Press release circulated by Jan van Roijen on behalf of Guido den Broeder.
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On 25 January 2005 “the Commission CFS” of the Health Council of The Netherlands presented its CFS report to the Dutch Minister of Health.
The report was fraudulent; they described ME/CFS as a psychiatric disorder, which could be cured by Cognitive Behavioural Therapy (CBT) and Graded Exercise Therapy (GET).
In their long reference list they omitted all the 4-5 thousand bio-medical research papers.
Some quotes from members of the “Commission CFS” of the Medical Research Council of the Netherlands:
Dr. E Borst-Eilers – President:
“….ME patients can be cured with ‘graded exercise….”
Prof. Dr. Jos van der Meer – member:
“….I contradict the existence of a physical cause of Chronic Fatigue (Syndrome)….”
Prof. Dr. Gijs Bleijenberg – member:
“….Patients suffering from CFS often feel they do not have any control over their symptoms and…… that there must be something physically wrong with them….”
Prof. Dr JJ Heijnen – member:
“….I see no difference between ME/CFS and Burnout…..”
From: Guido den Broeder
PRESS RELEASE Hilversum/Groningen/Zwolle, The Netherlands
17 December 2008
Recommended treatment of ME/CFS often detrimental
Frequently advised treatments for patients with chronic fatigue syndrome (ME/CFS) in The Netherlands appear to lead to deterioration of their condition as often, or even more often, as to improvement.
This applies to cognitive behavioural therapy (CBT) and exercise therapy.
Other treatments have far more positive results.
These are the findings of a study by NIVEL (Netherlands Institute for Health Research) among the ranks of the ME/CFS patient organizations. *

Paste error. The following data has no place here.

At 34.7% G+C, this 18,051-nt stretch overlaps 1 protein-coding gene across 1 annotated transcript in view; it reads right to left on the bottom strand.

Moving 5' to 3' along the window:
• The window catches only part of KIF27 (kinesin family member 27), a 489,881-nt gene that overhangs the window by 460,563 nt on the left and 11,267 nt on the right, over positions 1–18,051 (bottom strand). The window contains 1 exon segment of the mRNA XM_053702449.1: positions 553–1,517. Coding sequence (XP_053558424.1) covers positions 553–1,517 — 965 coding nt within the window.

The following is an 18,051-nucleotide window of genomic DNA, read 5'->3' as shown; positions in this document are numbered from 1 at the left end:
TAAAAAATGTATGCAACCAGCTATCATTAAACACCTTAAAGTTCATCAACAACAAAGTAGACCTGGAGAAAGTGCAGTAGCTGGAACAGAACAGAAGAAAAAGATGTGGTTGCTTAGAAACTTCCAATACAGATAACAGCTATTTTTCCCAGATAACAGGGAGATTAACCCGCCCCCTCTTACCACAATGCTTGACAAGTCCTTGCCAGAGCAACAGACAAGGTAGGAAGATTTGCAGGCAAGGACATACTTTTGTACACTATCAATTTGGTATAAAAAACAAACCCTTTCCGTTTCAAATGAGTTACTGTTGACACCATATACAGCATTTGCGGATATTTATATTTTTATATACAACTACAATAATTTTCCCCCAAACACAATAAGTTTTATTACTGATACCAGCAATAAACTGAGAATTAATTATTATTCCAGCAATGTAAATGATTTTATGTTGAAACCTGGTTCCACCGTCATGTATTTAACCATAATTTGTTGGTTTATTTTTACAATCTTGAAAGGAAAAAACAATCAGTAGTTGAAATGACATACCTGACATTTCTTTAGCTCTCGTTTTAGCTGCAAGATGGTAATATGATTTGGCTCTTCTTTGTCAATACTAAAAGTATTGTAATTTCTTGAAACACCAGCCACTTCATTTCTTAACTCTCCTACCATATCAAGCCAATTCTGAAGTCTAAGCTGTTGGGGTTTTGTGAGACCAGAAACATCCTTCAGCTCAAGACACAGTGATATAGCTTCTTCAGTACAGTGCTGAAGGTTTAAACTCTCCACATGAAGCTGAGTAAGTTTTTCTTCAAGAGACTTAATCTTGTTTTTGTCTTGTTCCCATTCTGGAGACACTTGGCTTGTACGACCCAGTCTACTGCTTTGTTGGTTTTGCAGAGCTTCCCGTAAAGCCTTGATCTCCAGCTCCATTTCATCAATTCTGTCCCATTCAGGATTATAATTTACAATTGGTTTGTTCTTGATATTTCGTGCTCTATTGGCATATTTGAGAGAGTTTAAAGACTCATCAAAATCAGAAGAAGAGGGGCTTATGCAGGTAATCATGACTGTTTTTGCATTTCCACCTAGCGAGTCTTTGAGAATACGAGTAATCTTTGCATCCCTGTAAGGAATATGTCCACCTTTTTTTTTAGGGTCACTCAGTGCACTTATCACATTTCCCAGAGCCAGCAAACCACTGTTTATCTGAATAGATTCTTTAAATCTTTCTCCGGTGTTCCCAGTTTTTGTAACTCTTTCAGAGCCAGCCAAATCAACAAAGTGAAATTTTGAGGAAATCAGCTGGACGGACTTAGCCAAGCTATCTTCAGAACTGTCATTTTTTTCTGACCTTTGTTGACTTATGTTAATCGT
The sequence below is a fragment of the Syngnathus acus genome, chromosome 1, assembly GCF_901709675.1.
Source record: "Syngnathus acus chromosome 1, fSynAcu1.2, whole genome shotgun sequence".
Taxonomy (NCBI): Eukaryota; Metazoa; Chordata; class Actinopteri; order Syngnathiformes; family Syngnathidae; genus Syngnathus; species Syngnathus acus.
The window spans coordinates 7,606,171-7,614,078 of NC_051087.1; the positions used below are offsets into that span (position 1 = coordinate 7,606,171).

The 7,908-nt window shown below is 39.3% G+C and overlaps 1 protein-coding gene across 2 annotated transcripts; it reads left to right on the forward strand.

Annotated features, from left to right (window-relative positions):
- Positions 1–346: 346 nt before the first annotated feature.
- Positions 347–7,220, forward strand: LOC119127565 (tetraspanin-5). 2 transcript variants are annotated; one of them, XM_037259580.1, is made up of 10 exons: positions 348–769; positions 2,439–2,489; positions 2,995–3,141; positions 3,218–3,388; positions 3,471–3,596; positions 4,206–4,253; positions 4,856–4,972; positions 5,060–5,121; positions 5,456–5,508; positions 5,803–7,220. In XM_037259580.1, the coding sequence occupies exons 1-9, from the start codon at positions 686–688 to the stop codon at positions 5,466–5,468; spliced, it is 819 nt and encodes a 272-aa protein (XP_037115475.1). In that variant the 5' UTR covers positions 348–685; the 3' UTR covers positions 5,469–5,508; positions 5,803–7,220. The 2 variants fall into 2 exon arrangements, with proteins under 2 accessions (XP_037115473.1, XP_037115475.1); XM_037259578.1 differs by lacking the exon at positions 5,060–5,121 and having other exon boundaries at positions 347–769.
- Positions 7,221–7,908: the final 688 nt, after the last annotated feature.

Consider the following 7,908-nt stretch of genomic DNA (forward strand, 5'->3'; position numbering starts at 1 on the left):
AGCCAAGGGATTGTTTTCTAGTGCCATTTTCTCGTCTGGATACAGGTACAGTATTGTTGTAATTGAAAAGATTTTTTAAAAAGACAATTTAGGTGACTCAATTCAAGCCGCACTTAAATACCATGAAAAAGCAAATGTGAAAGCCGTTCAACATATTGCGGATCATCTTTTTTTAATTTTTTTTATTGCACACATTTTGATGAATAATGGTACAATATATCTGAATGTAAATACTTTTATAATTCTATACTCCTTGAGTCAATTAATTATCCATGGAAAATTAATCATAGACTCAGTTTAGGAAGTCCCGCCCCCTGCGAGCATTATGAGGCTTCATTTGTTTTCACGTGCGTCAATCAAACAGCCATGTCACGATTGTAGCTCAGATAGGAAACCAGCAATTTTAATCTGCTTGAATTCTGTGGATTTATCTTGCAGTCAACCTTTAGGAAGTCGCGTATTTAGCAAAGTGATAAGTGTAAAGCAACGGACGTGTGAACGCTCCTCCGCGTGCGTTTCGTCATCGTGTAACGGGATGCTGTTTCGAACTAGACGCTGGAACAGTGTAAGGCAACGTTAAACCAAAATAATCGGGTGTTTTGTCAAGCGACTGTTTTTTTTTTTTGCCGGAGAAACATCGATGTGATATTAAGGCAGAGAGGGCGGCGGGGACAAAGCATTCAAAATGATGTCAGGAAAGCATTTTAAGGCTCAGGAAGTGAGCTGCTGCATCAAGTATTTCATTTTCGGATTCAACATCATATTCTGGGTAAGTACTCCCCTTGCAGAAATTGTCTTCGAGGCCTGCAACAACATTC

Most patients are dissatisfied with the way doctors diagnose CFS. They find their doctors have insufficient specific knowledge and feel they are not taken seriously enough.
The three Dutch ME/CFS patient organizations hold the view that the care for ME/CFS patients must be improved considerably. They emphasize that the development of the multidisciplinary guideline should continue without further delay.
Since the beginning of 2007, CBO and the Trimbos Institute are working on a medical guideline for the diagnosis, treatment, examination and management of ME/CFS.
The patient organizations are looking forward to the completion of this guideline and believe that its drafting should thoroughly take into account the findings of the NIVEL study.
According to these organizations, the guideline should not serve to one-sidedly promote CBT and physical training; furthermore, the guideline should not be based upon one specific clinical picture. In addition to CBT and exercise therapy, anti-depressants often appear to make patients’ symptoms worse.
According to the survey, better outcomes are achieved with diets, guidance to find a balance between activity and rest, guided bedrest, and painkillers. The patient organizations plead for doctors to actively help patients to find the best possible treatment.
The study further reveals that the consequences of ME/CFS can be very serious. Many patients are restricted regarding to work, school and household activities, raising children, social contacts and recreation. They indicate that they need more support – in such areas as income, work, school and daily life – than they actually receive.
Almost half of all patients disagree with the outcome of medical examinations, related to various social benefits, applications for transportation provisions and home adjustments. A large percentage finds that factors as prolonged recovery time, varying physical tolerance, concentration and memory problems, pain and dizziness, have not sufficiently been recognized.
* A.J.E. de Veer and A.L. Francke, Zorg voor ME/CVS-patiënten. Ervaringen van de achterban van patiëntenorganisaties met de gezondheidszorg. (Care for ME/CFS patients. Experiences of the supporters of patient organizations with health care.) NIVEL, Utrecht 2008. The research report (in Dutch) can be downloaded at
The three ME/CFS patient organizations in The Netherlands:
END OF PRESS RELEASE